Marriage of Reynolds, Senior Citizens Facing Divorce Cannot Be Forced to Quit Retirement to
Fund Their Self-Support
The California Fourth Appellate District, Division Two, which includes
Riverside County, just issued a hugely important published decision which
deals with some of the retirement issues left open in
Marriage of Reynolds (1998) 63 Cal.App.4th 1373, another Riverside County appellate decision
that is of great interest to elders and family law professionals. The
Reynolds decision has been a core tenet relating to aging support payors and recipients,
in terms of their alimony rights and obligations. My former comrade Lee
Mohr was the successful attorney for the husband in that case, which reversed
a trial court imputation of income to a doctor who had reached retirement
age and so quit working. The resulting support award to the former spouse
would therefore have forced him to invade his separate property assets
in order to pay it.
Reynolds has been a gospel assumption ever since - that parties do reach a point
where they are entitled, as a matter of law, to quit working notwithstanding
their obligations to help support the other party, and so to modify or
terminate the prior support orders.
Beyond last year's
Marriage of Shimkus (2016) 244 Cal.App.4th 1260 (which approved
Reynolds while upholding a firefighter's right to retire at age 55 per California
state regulations), it has been almost two decades since an appellate
court has revisited the retirement and spousal support conundrum now facing
the baby boomer generation.
Marriage of McLain, Appellate Case No. E062884
Marriage of McLain, published on January 7, 2017.
McLain involves an appeal from a San Bernardino trial court ruling, which Justice
Douglas Miller, formerly an outstanding personal injury and civil litigator
out of Indio, affirms in rejecting the Husband's appeal. The trial
court judge, who did an excellent job, was Khymberli S.Y. Apaloo.
The parties married in late 2001. They separated in March, 2014, 13 years
later. They had no children together. In May, 2014, the husband was 68
years old and wife was 66. Husband worked as a firefighter. Wife had a
licensed real estate agent license, but had never used it; instead, she
had income as a personal assistant for another R/E broker.
Both parties retired in 2005, although the evidence was that Wife worked part-time for a number of
years later. Husband urged Wife to retire, so that they could travel together
and so enjoy their senior years (gosh, what a concept), and to spend time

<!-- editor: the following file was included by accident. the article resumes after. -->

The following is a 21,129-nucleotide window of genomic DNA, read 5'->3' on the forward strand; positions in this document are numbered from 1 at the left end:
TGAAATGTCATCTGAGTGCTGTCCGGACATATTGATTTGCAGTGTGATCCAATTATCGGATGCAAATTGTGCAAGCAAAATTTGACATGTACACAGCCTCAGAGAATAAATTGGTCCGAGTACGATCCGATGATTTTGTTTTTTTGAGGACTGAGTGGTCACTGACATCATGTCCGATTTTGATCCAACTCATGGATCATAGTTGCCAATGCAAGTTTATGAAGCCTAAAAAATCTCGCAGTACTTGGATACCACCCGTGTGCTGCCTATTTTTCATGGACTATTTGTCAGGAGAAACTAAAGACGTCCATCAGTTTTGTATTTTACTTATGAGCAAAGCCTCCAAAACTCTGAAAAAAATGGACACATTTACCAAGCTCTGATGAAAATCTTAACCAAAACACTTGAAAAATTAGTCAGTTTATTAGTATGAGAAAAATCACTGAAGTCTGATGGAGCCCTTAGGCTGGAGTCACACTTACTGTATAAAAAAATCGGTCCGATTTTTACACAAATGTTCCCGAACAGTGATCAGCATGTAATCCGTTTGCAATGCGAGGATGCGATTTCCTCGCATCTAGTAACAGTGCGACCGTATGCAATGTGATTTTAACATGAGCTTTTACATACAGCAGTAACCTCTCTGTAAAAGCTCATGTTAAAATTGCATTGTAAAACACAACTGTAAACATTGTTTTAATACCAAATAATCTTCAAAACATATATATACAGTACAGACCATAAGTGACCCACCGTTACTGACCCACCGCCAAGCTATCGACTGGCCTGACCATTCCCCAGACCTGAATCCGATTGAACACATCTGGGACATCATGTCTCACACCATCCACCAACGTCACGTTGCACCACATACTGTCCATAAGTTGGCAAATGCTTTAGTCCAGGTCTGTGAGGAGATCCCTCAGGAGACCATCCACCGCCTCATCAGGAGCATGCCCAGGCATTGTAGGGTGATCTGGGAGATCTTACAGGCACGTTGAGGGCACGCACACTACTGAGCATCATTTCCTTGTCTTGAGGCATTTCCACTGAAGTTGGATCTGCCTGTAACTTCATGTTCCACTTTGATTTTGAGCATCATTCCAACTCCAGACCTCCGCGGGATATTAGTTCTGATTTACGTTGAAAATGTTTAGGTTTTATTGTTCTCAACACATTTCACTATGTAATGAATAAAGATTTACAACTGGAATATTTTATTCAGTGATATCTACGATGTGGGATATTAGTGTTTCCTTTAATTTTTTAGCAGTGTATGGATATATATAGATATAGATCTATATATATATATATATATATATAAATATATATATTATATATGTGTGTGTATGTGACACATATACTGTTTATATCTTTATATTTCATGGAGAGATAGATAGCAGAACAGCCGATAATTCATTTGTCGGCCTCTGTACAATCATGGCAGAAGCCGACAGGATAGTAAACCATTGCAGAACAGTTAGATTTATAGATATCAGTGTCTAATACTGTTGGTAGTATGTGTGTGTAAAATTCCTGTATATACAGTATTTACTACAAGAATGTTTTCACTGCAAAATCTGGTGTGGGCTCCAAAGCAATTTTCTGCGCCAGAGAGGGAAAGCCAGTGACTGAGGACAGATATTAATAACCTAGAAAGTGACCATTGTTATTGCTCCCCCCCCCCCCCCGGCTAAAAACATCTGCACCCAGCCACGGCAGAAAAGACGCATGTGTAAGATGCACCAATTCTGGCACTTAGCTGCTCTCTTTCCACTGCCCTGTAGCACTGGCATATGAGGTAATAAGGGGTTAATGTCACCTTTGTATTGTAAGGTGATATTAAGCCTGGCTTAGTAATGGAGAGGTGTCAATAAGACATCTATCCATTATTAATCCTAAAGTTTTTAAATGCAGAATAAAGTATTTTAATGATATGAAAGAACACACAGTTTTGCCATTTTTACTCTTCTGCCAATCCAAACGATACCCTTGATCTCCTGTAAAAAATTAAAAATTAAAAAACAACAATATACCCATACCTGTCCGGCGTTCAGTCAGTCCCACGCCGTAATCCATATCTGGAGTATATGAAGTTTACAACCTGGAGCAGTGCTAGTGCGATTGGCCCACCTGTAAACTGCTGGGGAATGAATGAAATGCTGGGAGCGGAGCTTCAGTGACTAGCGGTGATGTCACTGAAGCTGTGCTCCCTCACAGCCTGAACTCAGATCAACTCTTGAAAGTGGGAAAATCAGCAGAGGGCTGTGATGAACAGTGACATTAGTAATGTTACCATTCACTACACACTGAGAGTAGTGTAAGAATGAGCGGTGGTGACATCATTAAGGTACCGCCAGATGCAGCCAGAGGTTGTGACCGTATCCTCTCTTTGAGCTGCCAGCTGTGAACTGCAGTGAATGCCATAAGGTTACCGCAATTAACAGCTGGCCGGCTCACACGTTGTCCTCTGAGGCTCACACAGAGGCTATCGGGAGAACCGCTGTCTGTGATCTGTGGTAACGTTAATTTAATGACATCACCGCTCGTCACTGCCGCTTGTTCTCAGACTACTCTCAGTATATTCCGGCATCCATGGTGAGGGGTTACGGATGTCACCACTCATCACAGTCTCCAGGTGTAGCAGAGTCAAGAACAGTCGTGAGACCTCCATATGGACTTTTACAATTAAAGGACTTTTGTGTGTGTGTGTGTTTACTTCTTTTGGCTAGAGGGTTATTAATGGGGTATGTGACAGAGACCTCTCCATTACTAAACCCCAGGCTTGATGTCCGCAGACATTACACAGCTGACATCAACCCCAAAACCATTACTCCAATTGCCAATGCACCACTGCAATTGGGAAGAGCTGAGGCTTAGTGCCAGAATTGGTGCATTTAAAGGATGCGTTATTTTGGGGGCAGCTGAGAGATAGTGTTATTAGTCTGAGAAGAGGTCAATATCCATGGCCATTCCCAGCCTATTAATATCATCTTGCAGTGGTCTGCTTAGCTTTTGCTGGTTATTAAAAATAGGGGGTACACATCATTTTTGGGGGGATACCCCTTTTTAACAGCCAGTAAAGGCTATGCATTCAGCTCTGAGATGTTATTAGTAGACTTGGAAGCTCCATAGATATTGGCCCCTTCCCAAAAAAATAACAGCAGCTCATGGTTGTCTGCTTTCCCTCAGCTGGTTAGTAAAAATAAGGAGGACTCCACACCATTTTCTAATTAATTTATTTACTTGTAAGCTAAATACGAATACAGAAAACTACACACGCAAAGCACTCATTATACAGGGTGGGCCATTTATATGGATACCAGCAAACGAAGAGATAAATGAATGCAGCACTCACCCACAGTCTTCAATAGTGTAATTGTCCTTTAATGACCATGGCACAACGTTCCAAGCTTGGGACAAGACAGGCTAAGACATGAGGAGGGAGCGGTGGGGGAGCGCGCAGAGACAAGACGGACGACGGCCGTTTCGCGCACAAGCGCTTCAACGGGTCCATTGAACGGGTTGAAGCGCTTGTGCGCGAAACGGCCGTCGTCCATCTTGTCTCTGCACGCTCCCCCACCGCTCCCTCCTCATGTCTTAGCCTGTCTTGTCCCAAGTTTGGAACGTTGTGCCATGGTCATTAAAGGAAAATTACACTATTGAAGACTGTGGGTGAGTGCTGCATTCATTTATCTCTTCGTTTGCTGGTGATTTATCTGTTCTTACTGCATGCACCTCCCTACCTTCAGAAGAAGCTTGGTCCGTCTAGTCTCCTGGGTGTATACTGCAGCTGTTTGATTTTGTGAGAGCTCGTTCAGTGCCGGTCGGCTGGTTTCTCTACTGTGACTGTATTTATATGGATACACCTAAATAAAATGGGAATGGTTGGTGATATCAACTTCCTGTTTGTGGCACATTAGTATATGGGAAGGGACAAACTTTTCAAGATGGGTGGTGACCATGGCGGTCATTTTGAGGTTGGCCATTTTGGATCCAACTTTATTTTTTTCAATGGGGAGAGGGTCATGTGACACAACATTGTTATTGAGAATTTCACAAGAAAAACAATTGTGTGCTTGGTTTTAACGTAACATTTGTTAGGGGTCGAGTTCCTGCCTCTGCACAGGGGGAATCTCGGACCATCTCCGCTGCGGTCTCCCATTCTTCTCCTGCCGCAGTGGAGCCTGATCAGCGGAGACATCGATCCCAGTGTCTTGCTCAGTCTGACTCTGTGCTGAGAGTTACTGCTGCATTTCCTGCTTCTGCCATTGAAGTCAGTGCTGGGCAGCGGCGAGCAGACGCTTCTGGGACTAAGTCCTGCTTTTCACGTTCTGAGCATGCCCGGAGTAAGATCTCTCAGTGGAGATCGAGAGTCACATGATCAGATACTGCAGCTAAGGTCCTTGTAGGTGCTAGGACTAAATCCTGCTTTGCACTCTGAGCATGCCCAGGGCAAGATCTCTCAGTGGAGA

with her grandchildren. Wife's primary focus after 2005 was as a homemaker
for them both. Neither had health issues. Wife had social security income
of $746/month, less $190/month for Medicare. Husband's retirement
income, mostly earned prior to marriage, amounted to $10,000/month. Nice.
Wish I was a public servant.
After the parties retired in 2005, Husband worked with a contractor to
build a home for them both in Big Bear. It was evidently completed in
2011. It was quite comfortable at 3,900 feet and was worth $775,000 when
completed. Wife owned another residence which was her separate property
(Fawnskin residence). She refinanced that property several times. Each
time, she pulled monies out of her separate property, which at least in
part was used to finance the Big Bear construction.
Husband had also owned separate property at date of marriage. Wife's
name had been added to the title, for refinancing purposes. Some of that
money also was used to construct the Big Bear home. Another source of
these improvements was the Husband's 401k, which appears to have been
his separate property at least in part. The total cost to build Big Bear
was about $508,000. The Big Bear home was free and clear.
Following the parties' separation, and keeping in mind that H was earning
$10,000/month as a former firefighter, at trial the court ordered H to
pay the wife $4,000/month as" judgment" spousal support. It
found that the Wife (W) needed spousal support in order to help place
her near the marital standard of living, as of the DOS. The trial court
refused to impute income to W, and no evidence was presented to justify
such an imputation. But more importantly, the court observed that W was
retired, and that under
Marriage of Reynolds, and its bright line cut-off rule, that income could be imputed to neither of them.
The trial court found that "The parties have a right to retire, and
they did that in fact do so." By the time the dissolution was filed,
the fact of that retirement and the income that they each had become part
of the marital standard of living. Otherwise, Judge Apaloo reasoned, the
W would be thrown out of retirement. Moreover, the trial court expressly
refused to give a
Gavron Warning to the Wife. It awarded her spousal support, and attorney fees.
H appealed, asserting that notwithstanding turning age 65 earlier, W had
an obligation to become self-supporting. He alleged she had no right to
retire, or to remain retired given the parties' dissolution. That
appeal was rejected.
When Dealing With Spouses at Retirement Age, Trial Courts Must Consider
the Effect of Subsections (h) and (n) of
Family Code Section 4320 - i.e., the
No appellate decision has previously, squarely, addressed "the age
factor" in issuing judgment spousal support orders based upon FC
section 4320, although many cases have circled around it.
Subsection (h) of the section 4320 requires trial courts to consider "the
age and health of the parties" and subsection (l) the relative circumstances
of the parties. Subsection (l) also gives trial courts discretion to address
"any other factors the court determines are just and equitable."
As Justice Douglas notes, a tension between those subparts of 4320 and
the goal of California that support spouses become self-supporting can
arise, given the relative ages of the parties. Justice Douglas views the
question as "can the family court determine that a supported spouse